Disability benefits are one of the many benefits available under workers compensation for employees who are injured on the job. This benefit is designed to cover employees to obtain a temporary or permanent disability due to a work-related injury or accident.
Does Workers Compensation Cover Pre-Existing Disabilities?
Overall, workers compensation generally does not cover pre-existing conditions. This insurance is different than the health insurance offered by an employer. Workers compensation is geared to cover incidents that happen while an employee is working. Injuries that occur off the clock or offsite will not be covered.
There are some exceptions. If a work-related injury exacerbates a pre-existing condition or disability, the employee may be able to file for workers compensation. For example, if an employee has carpal tunnel and the repetitive motion of their job makes it worse, leading to a need for surgery, they may be covered under workers compensation.
What Qualifies as a Disability for Workers Compensation?
There are four types of disabilities under workers compensation:
Temporary partial disability refers to a disability that may allow for limited movement. The employee may be able to return to work at a discounted income with a temporary partial disability.
A temporary total disability refers to an injury that leaves the employee totally disabled for a certain amount of time, such as if they are not allowed to return back to work. Temporary paralysis in the body may fall under temporary total disability.
A permanent partial disability refers to a permanent disability that only affects part of the body, such as if an employee loses a single hand from the wrist down.
A permanent total disability refers to a permanent disability that affects the entire body, such as permanent paralysis from the neck down.
Workers compensation covers medical bills, wage replacement and rehabilitation in regard to disabilities. Rehabilitation can refer to physical therapy and vocational rehabilitation, which helps train employees in a different industry if an injury leaves them unable to work in their original industry.
How are Workers Compensation Disability Benefits Paid?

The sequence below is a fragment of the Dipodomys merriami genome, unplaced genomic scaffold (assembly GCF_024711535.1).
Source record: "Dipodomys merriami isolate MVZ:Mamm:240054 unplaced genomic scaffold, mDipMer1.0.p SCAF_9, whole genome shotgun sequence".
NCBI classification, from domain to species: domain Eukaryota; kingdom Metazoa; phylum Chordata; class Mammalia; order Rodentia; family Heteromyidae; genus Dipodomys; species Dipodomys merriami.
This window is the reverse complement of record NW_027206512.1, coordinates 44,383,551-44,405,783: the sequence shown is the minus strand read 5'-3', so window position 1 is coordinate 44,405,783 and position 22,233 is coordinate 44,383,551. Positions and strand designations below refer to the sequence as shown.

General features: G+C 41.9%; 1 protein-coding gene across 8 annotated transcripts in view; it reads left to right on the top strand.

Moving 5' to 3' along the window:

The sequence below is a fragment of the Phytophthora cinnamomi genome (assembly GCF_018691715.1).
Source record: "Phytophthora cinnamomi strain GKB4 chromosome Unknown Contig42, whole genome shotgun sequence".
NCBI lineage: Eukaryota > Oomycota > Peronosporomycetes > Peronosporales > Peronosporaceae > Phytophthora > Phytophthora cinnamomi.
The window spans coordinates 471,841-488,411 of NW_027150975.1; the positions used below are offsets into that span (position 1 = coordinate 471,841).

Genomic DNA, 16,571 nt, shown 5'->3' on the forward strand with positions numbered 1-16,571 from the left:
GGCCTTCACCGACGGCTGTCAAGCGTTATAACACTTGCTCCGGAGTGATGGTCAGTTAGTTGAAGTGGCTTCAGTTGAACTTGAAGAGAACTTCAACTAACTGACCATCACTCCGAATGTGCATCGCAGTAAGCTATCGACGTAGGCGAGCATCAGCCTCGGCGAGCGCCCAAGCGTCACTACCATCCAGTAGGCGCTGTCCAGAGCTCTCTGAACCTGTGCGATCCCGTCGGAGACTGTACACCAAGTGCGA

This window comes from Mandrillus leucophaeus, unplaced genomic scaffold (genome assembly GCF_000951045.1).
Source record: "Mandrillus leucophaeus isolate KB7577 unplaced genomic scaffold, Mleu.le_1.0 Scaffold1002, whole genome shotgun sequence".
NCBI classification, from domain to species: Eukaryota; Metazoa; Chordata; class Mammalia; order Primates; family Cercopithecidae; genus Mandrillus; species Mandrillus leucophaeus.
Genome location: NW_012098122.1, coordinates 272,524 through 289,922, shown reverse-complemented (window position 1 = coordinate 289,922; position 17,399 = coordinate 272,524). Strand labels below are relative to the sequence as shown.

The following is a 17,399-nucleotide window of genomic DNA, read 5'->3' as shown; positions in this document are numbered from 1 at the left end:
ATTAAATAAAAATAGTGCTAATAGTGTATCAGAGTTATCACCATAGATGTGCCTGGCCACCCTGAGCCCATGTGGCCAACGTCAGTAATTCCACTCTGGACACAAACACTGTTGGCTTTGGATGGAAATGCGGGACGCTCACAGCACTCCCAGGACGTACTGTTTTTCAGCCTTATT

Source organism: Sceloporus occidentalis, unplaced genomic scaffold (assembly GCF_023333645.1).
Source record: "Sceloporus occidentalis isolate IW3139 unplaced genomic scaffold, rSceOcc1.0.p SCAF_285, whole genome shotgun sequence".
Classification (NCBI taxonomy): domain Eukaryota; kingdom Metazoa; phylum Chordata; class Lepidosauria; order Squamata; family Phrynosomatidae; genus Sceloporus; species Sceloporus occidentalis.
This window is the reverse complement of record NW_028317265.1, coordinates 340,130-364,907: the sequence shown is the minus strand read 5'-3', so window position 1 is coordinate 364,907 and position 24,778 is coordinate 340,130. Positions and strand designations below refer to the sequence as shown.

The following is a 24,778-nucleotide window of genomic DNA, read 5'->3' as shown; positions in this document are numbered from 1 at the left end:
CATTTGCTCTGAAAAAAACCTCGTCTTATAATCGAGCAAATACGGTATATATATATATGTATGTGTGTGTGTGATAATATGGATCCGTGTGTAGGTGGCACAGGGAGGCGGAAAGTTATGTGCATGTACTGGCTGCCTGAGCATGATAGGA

Disability benefits depend on the type and severity of the disability. For temporary disabilities, benefits may only be paid for as long as the disability lasts. This includes wage replacement in case an employee’s disability leaves them unable to work.
Wage replacement is paid based on a percentage of the employee’s typical income and occurs on the same schedule as their usual paycheck. For example, if an employee is normally paid monthly, wage replacement benefits will be paid on the same day each month as their typical paycheck.
Medical bill compensation is paid as expenses arise. If an injured employee needs surgery for a work accident, for example, the employer’s insurer will pay compensation once the surgery is required.
In extreme cases, benefits may be paid for as long as the employee lives, such as in the case of permanent total disability that requires hospitalization or long-term care.
Can You Get Workers Compensation and Federal Disability Benefits?
If you already receive disability assistance through federal means, you may still qualify for benefits through workers compensation. Benefits through workers compensation will only apply if your disability is caused or worsened by a work-related injury. If you have a disability that is not related to a work accident, you will not qualify for disability benefits through workers compensation.
Employees should ask their employer about their workers compensation policy, especially if said employee already has a disability or injury that could grow worse due to the work. In some cases, insurers will use old injuries as a reason to deny workers compensation claims. If an employee can prove that the work exacerbated an old injury or caused a new one, however, they may be able to receive workers compensation benefits.
If an accident occurs at work, make sure to document everything, including pictures and witness testimony if possible. The more tangible proof you have of an accident, the more likely you are to be approved for workers compensation and disability benefits. If you already receive disability benefits, make sure that you also qualify for workers compensation simultaneously so that you can get the amount of assistance you need after a work accident.
If you are injured on the job and have a question about your disability benefits, be sure to speak with the agent handling your workers compensation claim along with your primary healthcare provider. It is important that your receive the care you need after a workplace injury.